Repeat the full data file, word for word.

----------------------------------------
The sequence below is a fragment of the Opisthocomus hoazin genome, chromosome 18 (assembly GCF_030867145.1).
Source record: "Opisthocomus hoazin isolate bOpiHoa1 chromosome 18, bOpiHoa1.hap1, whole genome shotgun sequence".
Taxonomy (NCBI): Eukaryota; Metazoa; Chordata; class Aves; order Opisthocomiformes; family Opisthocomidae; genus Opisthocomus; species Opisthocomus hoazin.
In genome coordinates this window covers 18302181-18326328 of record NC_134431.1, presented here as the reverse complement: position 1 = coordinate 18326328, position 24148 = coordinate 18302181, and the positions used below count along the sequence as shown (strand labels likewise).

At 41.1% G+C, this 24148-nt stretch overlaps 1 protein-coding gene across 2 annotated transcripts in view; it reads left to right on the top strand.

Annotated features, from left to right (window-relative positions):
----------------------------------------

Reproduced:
The sequence below is a fragment of the Opisthocomus hoazin genome, chromosome 18 (assembly GCF_030867145.1).
Source record: "Opisthocomus hoazin isolate bOpiHoa1 chromosome 18, bOpiHoa1.hap1, whole genome shotgun sequence".
Taxonomy (NCBI): Eukaryota; Metazoa; Chordata; class Aves; order Opisthocomiformes; family Opisthocomidae; genus Opisthocomus; species Opisthocomus hoazin.
In genome coordinates this window covers 18302181-18326328 of record NC_134431.1, presented here as the reverse complement: position 1 = coordinate 18326328, position 24148 = coordinate 18302181, and the positions used below count along the sequence as shown (strand labels likewise).

At 41.1% G+C, this 24148-nt stretch overlaps 1 protein-coding gene across 2 annotated transcripts in view; it reads left to right on the top strand.

Annotated features, from left to right (window-relative positions):